WPP has delivered a number of these 'one agency' propositions: Team WBA for Walgreens Boots Alliance; Team Red for Vodafone and Team Air for Emirates.
In May this year, BP even bought into an integrated offering in the form of Team Energy, which also includes a “flexible media model” for BP called EnergyMedia that will pool talent from agencies including Mindshare, Essence, Neo and Possible.
However, WPP's attempts to bundle talent from different P&Ls into a unified one for clients hasn't always come up roses.
Aside from Ford, take Team Bank of America which was displaced in 2015 when Interpublic’s Hill Holliday won its $1.6bn creative account.
Before that, in 2008 WPP won Dell’s advertising business and started a 1000-staff strong custom agency from scratch called Enfatico, which a year later was spun into Y&R before splitting.
But other holding groups, and indeed brands, are persevering. McDonald’s relies on DDB's We Are Unlimited for dedicated creative services in the US, for instance. P&G, meanwhile, has experimented with pooling talent together from rival agencies.
FMCG giant Unilever has also said it’s testing a WPP ‘team’-style creative model with four brands that brings together agencies within holding groups into a single team.
Speaking last month, Denford said whatever happened with the review would send a real message about WPP's intention and future. He predicted that untangling and dismantling the existing operation would be playing on the minds of Ford. “For it to move would take something quite exceptional commercially," he noted.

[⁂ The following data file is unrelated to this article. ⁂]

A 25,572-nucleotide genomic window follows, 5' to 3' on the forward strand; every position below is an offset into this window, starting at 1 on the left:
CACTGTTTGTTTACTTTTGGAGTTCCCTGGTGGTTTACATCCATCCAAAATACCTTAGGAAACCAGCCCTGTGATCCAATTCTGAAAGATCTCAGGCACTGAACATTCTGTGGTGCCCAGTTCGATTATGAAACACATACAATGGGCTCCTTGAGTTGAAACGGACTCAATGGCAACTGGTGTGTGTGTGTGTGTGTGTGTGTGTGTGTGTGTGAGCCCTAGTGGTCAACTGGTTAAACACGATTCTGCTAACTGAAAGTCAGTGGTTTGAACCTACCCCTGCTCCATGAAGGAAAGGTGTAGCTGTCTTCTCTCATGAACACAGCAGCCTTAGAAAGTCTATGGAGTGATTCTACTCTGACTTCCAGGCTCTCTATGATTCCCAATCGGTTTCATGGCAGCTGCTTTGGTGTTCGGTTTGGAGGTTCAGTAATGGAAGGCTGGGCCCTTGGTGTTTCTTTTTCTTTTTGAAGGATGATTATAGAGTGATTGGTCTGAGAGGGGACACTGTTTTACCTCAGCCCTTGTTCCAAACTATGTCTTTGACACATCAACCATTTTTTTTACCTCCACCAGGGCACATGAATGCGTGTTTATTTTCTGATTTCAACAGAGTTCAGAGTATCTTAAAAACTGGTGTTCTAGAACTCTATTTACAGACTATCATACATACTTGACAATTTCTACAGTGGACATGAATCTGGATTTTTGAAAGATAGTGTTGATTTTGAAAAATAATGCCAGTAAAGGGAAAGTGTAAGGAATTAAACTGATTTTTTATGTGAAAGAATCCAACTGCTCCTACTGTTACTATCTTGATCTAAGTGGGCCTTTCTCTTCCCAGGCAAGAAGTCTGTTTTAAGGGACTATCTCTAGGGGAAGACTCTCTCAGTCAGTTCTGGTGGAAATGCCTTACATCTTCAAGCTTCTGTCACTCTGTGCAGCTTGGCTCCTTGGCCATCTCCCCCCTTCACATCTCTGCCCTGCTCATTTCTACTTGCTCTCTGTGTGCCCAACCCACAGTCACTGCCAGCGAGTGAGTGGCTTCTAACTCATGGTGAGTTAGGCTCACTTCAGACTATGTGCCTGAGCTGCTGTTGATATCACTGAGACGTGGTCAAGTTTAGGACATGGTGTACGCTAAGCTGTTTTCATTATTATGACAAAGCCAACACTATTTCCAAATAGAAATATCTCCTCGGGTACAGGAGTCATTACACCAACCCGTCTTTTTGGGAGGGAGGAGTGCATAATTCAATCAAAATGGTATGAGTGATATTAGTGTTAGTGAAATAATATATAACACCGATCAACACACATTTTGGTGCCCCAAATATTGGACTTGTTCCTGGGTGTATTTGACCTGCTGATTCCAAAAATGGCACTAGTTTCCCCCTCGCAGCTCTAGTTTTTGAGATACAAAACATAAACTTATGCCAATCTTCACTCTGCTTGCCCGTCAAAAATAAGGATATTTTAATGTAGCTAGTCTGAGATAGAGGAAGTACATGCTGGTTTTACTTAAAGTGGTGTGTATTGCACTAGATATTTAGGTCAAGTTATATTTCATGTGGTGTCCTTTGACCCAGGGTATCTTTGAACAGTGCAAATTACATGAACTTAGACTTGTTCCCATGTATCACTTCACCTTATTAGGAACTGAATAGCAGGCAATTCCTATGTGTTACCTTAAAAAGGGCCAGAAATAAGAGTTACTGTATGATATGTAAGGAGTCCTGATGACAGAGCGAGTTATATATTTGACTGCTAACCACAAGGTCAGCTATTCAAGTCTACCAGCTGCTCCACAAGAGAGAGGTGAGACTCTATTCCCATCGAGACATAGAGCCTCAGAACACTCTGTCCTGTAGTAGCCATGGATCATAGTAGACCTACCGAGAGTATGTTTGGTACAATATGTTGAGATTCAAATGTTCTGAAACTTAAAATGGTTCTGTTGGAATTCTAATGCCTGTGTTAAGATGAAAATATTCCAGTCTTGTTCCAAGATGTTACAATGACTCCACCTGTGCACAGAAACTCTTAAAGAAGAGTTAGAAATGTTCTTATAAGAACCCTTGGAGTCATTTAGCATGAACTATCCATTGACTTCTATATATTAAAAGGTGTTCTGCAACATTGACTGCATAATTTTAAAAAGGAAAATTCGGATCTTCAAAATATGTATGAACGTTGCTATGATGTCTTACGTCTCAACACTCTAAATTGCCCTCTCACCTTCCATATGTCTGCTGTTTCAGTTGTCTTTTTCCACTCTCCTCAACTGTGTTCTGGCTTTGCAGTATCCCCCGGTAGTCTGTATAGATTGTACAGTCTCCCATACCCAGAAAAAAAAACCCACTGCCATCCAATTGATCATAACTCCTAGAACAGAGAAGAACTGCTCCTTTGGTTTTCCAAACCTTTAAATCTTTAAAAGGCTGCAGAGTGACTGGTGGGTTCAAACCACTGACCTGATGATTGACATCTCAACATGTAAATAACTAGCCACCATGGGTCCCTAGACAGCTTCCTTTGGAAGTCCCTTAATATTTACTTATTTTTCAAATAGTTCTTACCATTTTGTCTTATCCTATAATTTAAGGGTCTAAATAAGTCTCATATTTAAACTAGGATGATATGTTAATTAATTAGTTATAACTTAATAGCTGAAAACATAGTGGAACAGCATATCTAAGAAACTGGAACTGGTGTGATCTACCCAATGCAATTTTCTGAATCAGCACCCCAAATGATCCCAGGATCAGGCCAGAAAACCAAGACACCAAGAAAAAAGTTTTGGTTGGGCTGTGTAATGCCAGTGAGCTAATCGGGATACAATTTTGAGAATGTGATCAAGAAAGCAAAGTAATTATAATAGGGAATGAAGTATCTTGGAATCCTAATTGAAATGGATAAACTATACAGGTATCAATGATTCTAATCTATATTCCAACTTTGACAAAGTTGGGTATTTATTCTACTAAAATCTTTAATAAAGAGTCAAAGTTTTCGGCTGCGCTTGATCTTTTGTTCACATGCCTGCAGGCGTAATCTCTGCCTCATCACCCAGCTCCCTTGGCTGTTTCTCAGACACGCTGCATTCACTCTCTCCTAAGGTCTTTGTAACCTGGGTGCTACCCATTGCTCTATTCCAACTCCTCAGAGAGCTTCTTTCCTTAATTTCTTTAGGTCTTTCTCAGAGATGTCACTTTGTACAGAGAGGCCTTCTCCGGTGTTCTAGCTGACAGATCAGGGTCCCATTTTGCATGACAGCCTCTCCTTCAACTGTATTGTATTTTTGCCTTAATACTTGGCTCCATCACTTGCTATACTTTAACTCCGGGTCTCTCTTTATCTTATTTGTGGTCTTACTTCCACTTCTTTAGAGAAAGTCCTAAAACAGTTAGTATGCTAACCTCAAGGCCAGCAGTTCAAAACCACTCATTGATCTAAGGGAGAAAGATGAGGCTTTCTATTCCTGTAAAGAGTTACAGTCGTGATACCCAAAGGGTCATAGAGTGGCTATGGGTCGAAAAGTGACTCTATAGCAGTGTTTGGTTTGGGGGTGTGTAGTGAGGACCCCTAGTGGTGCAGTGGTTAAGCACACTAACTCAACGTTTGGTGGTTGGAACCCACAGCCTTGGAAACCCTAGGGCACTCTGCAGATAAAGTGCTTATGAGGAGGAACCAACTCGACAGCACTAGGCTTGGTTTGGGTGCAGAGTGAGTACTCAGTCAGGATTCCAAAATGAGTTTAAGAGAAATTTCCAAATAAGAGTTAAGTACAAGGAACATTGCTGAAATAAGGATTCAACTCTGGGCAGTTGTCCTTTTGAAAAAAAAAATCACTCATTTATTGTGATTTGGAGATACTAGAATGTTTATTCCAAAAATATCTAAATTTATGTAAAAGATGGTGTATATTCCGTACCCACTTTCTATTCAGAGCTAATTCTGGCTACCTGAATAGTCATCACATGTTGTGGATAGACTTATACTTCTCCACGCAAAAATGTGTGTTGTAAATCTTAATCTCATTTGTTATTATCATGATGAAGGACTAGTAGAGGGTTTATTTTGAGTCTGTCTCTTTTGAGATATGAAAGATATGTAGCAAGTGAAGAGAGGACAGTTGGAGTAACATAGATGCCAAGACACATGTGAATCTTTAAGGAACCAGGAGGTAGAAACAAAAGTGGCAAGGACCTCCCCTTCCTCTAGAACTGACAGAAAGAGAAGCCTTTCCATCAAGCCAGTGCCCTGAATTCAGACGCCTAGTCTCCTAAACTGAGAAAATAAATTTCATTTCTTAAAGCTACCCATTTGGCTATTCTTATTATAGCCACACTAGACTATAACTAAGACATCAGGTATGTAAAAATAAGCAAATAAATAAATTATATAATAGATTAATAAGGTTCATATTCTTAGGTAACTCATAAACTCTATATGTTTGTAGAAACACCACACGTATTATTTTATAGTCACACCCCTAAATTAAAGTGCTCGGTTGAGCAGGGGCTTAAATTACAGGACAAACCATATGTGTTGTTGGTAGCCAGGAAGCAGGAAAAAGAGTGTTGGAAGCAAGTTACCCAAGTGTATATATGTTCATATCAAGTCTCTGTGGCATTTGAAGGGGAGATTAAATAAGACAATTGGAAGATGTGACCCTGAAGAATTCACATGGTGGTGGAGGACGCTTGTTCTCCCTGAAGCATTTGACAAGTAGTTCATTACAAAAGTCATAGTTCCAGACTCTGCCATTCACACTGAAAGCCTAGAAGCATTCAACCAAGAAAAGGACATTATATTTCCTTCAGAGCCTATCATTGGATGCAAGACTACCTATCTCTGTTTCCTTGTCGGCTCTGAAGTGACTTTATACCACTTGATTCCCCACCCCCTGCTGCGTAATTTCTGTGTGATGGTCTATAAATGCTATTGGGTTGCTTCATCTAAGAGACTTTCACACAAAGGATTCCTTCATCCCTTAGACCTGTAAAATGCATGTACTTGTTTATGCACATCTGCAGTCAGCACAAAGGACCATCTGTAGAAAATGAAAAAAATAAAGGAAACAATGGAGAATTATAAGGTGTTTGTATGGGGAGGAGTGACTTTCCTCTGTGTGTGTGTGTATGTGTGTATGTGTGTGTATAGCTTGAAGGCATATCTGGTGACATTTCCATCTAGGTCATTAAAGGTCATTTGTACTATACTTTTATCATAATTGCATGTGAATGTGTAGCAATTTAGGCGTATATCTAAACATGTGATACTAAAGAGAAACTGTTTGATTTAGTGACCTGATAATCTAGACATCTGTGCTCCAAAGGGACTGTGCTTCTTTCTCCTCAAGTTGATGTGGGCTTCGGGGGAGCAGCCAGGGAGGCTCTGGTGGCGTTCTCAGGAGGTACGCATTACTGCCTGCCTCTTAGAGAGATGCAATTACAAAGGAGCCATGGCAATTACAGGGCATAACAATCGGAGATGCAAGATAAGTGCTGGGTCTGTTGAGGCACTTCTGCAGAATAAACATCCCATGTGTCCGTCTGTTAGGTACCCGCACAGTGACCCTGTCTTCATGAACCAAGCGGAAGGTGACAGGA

Denford's view was that for Read, it had the risk of being a "lose-lose situation" because even if WPP had retained the account it could be on potentially punishing commercial terms and Ford was going to want an operational makeover at GTB.
"So, it's hard to really see what the upside [would be], other than just keeping short-term investors happy,” he said at the time.
WPP and GTB's next steps will be watched closely, and with interest.
In a follow-up note, senior Pivotal analyst Brian Wieser said the news was negative for WPP, but “not as negative as it could have been, given the parts of the business it is retaining, which are all generally the faster-growing aspects of any given account”.
There might be an immediate and slight impact for WPP shareholders (stock dipped slightly by 0.90% after a statement was published on Tuesday morning, but at the time of writing had already recovered to just a 0.44% dip). But Wieser told The Drum ahead of the announcement that there might also yet be a silver lining to that big cloud for WPP – it could better position the business to compete for other accounts.
“That’s a double-edged sword too, because you can’t keep a lot of expensive talent around for too long,” he noted.
Whatever comes next, the fact WPP is understood to have pitched a more open model within the holding group to Ford points to the fact Read is truly ready to get the wheels moving on a less siloed, more nimble proposition for clients.
While Sorrell's philosophy of horizontality has all but been banished from WPP's lexicon, there will still be a challenge for Read in getting different P&Ls, in different markets, to collaborate on a brief-by-brief basis if WPP is truly to flex the muscle of its mammoth infrastructure for the world's biggest advertisers.
In the background too, questions linger about what this all means for bespoke agencies like GTB, and whether there's a place for aggregation when it comes creativity.